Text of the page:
The novel opens when Yuki is sixteen and her father is posted back to Japan. Though she and her family have been living as outsiders in New York City, Yuki opts to stay, intoxicated by her friendship with the beautiful aspiring model Odile, the energy of the city, and her desire to become an artist. But when she becomes involved with an older man and the relationship turns destructive, Yuki’s life is unmoored. Harmless Like You is a suspenseful novel about the complexities of identity, art, adolescent friendships, and familial bonds that asks—and ultimately answers—how does a mother desert her son?

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Hybrida: Poems

Posted in Asian Diaspora, Books, Family/Parenting, Identity Development/Psychology, Media Archive, Poetry, Social Justice, United States on 2019-05-01 22:12Z by Steven

Hybrida: Poems

W. W. Norton
May 2019
144 pages
6.4 × 8.5 in
Hardcover ISBN: 978-1-324-00248-2

Tina Chang, Poet Laureate of Brooklyn, New York
Brooklyn, New York

A stirring and confident examination of mixed-race identity, violence, and history skillfully rendered through the lens of motherhood.

In this timely, assured collection, Tina Chang confronts the complexities of raising a mixed-race child during an era of political upheaval in the United States. She ruminates on the relationship between her son’s blackness and his safety, exploring the dangers of childhood in a post–Trayvon Martin era and invoking racialized roles in fairy tales. Against the stark urban landscapes of threat and surveillance, Chang returns to the language of mothers.

Meditating on the lives of Michael Brown, Leiby Kletzky, and Noemi Álvarez Quillay—lost at the hands of individuals entrusted to protect them—Chang creates hybrid poetic forms that mirror her investigation of racial tensions. Through an agile blend of zuihitsu, ghazal, prose poems, mosaic poems, and lyric essays, Hybrida envisions a childhood of mixed race as one that is complex, emotionally wrought, and often vulnerable. Hybrida is a twenty-first-century tale that is equal parts a mother’s love and her fury, an ambitious and revelatory exploration of identity that establishes Tina Chang as one of the most vital voices of her generation.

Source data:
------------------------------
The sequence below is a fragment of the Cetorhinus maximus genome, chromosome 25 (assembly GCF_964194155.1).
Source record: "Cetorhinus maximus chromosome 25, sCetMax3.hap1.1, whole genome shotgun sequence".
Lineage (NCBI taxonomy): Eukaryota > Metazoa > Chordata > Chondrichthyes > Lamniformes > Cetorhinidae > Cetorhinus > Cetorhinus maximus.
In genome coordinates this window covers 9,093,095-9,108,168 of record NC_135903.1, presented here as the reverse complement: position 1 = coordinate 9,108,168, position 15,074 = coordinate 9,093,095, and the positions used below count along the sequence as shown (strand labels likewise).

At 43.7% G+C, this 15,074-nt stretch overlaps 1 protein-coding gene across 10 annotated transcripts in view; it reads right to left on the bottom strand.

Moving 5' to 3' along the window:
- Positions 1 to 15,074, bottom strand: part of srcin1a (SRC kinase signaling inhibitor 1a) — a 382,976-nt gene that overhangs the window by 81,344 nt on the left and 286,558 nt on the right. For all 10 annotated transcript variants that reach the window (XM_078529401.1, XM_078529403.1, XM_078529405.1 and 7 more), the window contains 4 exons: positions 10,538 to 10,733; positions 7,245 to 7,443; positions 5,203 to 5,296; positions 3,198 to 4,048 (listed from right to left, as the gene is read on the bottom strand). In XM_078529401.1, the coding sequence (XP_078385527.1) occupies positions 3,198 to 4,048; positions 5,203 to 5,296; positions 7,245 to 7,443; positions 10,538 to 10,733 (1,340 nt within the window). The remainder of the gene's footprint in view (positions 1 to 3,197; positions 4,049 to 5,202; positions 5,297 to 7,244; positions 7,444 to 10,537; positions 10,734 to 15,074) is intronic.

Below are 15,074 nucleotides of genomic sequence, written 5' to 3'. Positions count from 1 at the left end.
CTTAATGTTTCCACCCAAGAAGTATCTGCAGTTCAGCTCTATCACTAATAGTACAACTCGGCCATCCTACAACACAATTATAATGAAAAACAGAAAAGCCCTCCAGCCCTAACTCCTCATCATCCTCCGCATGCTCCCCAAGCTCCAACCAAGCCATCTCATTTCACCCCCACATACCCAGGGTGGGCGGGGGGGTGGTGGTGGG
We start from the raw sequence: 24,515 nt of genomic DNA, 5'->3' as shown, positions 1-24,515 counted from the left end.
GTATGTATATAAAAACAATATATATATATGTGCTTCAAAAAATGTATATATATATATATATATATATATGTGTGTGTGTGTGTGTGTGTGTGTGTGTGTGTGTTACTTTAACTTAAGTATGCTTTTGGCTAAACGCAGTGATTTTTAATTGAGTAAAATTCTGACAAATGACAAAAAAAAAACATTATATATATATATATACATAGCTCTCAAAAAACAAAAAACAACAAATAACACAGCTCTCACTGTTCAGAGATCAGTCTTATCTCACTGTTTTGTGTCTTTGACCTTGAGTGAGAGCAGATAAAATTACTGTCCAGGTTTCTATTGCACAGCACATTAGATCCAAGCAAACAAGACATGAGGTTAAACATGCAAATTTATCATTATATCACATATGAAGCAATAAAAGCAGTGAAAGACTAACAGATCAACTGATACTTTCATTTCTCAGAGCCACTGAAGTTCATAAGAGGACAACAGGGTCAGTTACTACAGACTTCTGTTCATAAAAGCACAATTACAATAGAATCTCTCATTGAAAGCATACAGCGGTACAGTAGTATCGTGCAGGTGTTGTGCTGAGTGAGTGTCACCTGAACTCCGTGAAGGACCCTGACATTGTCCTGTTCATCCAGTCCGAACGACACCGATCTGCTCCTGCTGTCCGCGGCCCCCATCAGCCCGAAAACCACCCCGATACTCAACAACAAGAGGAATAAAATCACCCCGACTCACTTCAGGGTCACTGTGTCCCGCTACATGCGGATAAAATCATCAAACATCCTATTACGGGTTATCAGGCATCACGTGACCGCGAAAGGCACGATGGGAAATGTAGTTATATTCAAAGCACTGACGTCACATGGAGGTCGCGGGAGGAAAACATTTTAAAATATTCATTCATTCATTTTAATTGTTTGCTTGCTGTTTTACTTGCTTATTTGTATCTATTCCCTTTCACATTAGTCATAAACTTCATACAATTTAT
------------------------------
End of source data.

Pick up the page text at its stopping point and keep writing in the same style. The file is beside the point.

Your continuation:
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American Son: A Novel

Posted in Asian Diaspora, Books, Latino Studies, Media Archive, Novels, Passing, United States on 2018-04-30 01:09Z by Steven

American Son: A Novel

W. W. Norton & Company
May 2001
256 pages
5.6 × 8.3 in
Paperback ISBN 978-0-393-32154-8

Brian Ascalon Roley

A powerful novel about ethnically fluid California, and the corrosive relationship between two Filipino brothers.

Told with a hard-edged purity that brings to mind Cormac McCarthy and Denis Johnson, American Son is the story of two Filipino brothers adrift in contemporary California. The older brother, Tomas, fashions himself into a Mexican gangster and breeds pricey attack dogs, which he trains in German and sells to Hollywood celebrities. The narrator is younger brother Gabe, who tries to avoid the tar pit of Tomas’s waywardness, yet moves ever closer to embracing it. Their mother, who moved to America to escape the caste system of Manila and is now divorced from their American father, struggles to keep her sons in line while working two dead-end jobs. When Gabe runs away, he brings shame and unforeseen consequences to the family. Full of the ache of being caught in a violent and alienating world, American Son is a debut novel that captures the underbelly of the modern immigrant experience.

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The Skin Between Us: A Memoir of Race, Beauty, and Belonging

Posted in Autobiography, Books, Identity Development/Psychology, Media Archive, Monographs, United States on 2009-12-27 01:16Z by Steven

The Skin Between Us: A Memoir of Race, Beauty, and Belonging

W. W. Norton
May 2006
240 pages
5.8 × 8.6 in
ISBN: 978-0-393-05890-1

Kym Ragusa, Professor of Nonfiction &  Professor Writing
Queens University of Charlotte, North Carolina
Program in Writing and Humanistic Studies, Massachusetts Inistitute of Technology

A memoir of astonishing delicacy and strength about race and physical beauty.

Kym Ragusa’s stunningly beautiful, brilliant black mother constantly turned heads as she strolled the streets of West Harlem. Ragusa’s working-class white father, who grew up only a few streets (and an entire world) away in Italian East Harlem, had never seen anyone like her. At home their families despaired at the match, while in the streets the couple faced taunting threats from a city still racially divided—but they were mesmerized by the differences between them.

From their volatile, short-lived pairing came a sensitive child with a filmmaker’s observant eye. Her two powerful grandmothers gave her the love and stability to grow into her own skin. Eventually, their shared care for their granddaughter forced them to overcome their prejudices. Rent parties and religious feste, baked yams and baked ziti—Ragusa’s sensuous memories are a reader’s delight, as they bring to life the joy, pain, and inexhaustible richness of a racially and culturally mixed heritage.